♠ Scaled armor ♣ absent ♥ [102]
♠ Laminar armor ♣ absent ♥ [103]
♠ Plate armor ♣ absent ♥ [104]

Naval technology

♠ Small vessels (canoes, etc) ♣ present ♥ Native canoes, as well as small schooners bought from Westerners[105]
♠ Merchant ships pressed into service ♣ absent ♥
♠ Specialized military vessels ♣ present ♥ [such as galleys and sailing ships] There were specialized war canoes[106].


Fortifications

♠ Settlements in a defensive position ♣ inferred present ♥ "defenders more commonly established a fortress site known as a pali (cliff) or pā kauau (war enclosure), a “natural or artificial fortress, where they leave their wives and children, and to which they fled if vanquished in the field.” One kind of fortress was the point of a narrow, steep-sided ridge that had been made somewhat defensible by digging deep trenches".[107]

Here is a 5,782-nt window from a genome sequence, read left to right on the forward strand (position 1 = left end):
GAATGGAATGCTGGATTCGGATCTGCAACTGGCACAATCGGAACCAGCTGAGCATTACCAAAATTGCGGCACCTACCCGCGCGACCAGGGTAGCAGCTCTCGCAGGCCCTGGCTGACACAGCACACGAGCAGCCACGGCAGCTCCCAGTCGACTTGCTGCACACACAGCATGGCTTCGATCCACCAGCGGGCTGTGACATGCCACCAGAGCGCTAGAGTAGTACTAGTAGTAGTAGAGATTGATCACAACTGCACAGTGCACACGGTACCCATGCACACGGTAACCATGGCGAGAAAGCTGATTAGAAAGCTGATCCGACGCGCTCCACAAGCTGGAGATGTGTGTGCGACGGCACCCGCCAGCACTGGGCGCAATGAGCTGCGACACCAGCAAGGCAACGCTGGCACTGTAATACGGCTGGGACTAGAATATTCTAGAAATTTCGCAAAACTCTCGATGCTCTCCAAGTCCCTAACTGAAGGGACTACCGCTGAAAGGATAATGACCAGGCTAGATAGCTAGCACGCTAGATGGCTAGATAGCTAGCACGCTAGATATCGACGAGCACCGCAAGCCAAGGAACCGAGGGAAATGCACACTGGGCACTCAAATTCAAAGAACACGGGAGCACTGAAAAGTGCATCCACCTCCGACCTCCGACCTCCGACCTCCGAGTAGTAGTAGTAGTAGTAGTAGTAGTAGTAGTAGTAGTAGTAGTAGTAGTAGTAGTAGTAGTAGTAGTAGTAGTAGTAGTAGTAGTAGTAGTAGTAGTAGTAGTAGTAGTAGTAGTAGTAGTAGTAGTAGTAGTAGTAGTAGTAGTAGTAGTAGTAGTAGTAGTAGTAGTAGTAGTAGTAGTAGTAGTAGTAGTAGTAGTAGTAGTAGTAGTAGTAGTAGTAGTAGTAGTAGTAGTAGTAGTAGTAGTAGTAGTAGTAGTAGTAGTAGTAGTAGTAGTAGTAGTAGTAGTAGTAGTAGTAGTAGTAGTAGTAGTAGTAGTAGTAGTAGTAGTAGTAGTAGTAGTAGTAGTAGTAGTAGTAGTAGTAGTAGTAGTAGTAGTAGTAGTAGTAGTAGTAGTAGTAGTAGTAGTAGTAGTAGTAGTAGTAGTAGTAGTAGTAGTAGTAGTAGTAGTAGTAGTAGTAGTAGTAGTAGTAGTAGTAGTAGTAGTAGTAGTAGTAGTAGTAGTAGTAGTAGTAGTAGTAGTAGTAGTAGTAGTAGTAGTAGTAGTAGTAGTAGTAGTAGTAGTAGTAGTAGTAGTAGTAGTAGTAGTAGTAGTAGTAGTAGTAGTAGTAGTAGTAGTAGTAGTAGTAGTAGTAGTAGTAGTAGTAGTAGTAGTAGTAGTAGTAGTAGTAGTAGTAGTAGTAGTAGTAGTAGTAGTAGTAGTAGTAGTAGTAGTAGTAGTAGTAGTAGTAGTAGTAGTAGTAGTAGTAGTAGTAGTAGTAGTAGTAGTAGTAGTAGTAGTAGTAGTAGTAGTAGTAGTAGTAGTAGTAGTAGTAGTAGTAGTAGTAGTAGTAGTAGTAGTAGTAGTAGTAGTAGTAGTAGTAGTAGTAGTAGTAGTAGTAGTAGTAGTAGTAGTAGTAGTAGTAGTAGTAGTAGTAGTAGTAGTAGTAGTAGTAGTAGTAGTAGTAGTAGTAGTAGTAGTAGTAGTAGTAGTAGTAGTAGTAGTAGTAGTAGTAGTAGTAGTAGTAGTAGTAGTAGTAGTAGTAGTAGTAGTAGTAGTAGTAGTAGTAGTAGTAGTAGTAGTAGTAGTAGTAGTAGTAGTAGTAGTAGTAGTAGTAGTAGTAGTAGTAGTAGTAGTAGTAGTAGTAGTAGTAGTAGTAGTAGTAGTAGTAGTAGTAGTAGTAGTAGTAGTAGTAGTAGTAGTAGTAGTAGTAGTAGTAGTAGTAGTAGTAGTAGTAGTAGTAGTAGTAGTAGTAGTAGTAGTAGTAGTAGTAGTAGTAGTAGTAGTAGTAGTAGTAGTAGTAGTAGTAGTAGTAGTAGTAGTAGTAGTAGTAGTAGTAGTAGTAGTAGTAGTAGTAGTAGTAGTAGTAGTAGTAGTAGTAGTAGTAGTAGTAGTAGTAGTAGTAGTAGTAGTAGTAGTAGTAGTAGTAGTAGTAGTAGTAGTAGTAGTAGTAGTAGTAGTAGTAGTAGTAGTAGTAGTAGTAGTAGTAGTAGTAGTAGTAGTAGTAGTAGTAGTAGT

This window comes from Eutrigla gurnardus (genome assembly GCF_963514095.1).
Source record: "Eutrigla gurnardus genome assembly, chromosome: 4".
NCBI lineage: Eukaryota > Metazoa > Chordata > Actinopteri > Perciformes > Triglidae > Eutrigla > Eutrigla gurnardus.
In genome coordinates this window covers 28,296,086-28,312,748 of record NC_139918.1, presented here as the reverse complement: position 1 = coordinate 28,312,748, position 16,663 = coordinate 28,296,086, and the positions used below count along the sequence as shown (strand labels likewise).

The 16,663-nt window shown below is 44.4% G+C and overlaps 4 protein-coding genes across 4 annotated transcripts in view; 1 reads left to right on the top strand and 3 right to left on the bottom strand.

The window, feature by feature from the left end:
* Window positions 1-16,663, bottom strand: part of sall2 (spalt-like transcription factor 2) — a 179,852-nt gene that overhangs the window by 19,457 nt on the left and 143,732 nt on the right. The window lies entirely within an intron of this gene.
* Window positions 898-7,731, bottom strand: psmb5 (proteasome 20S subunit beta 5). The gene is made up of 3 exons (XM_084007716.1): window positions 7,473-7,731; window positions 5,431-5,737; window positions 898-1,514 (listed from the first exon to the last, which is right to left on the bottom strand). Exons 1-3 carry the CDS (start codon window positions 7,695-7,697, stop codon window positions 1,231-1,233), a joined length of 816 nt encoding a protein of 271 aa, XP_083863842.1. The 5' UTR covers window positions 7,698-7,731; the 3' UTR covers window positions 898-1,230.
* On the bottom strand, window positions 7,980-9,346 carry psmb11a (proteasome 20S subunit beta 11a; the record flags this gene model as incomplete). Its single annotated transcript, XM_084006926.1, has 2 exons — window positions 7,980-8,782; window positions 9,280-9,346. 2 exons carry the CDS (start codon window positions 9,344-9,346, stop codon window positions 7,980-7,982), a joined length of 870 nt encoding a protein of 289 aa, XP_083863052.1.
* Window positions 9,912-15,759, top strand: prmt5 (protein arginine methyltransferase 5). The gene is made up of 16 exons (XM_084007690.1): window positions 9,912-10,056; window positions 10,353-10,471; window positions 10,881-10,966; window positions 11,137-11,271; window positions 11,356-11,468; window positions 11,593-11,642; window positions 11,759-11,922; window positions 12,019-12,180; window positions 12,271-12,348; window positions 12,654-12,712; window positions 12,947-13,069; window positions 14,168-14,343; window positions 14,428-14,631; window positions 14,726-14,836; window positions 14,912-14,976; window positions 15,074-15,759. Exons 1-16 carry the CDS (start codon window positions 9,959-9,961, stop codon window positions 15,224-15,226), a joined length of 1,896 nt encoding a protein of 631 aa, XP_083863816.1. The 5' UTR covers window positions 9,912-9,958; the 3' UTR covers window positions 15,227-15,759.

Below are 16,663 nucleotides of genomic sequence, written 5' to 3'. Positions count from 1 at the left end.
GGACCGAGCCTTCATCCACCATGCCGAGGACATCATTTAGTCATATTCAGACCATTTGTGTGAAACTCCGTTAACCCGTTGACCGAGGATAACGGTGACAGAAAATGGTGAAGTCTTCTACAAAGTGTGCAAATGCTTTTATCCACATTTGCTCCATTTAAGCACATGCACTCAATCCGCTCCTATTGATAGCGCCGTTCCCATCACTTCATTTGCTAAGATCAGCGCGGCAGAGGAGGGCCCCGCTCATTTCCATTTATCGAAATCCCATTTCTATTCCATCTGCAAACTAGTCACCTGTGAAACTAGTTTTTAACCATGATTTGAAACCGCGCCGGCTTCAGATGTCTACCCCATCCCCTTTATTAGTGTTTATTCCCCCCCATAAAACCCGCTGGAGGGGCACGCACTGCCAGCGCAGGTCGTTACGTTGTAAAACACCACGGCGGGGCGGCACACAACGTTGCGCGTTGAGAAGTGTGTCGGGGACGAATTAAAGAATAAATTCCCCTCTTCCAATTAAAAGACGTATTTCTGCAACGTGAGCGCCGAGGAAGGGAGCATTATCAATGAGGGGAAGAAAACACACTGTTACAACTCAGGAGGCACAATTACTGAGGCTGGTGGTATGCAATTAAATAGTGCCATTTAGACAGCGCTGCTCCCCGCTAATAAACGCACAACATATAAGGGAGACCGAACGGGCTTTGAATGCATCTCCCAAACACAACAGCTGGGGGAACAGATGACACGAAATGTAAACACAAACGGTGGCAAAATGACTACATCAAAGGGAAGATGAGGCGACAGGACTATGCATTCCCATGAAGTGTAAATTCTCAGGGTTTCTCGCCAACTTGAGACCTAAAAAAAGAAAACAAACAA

♠ Wooden palisades ♣ present ♥ "A wooden palisade was the case at Kamehameha I's compound at Pakaka".[108]
♠ Earth ramparts ♣ suspected unknown ♥
♠ Ditch ♣ inferred present ♥ "One kind of fortress was the point of a narrow, steep-sided ridge that had been made somewhat defensible by digging deep trenches"[109]
♠ Moat ♣ suspected unknown ♥
♠ Stone walls (non-mortared) ♣ suspected unknown ♥
♠ Stone walls (mortared) ♣ suspected unknown ♥ Kirch[110][111] states that Hawaiians had no true fortifications, only refuges where civilians could flee during wartime, and none of the refuges he describes include a substantial stone wall.[112][113]
♠ Fortified camps ♣ absent ♥
♠ Complex fortifications ♣ absent ♥ [When there are more than one concentric ring of walls.]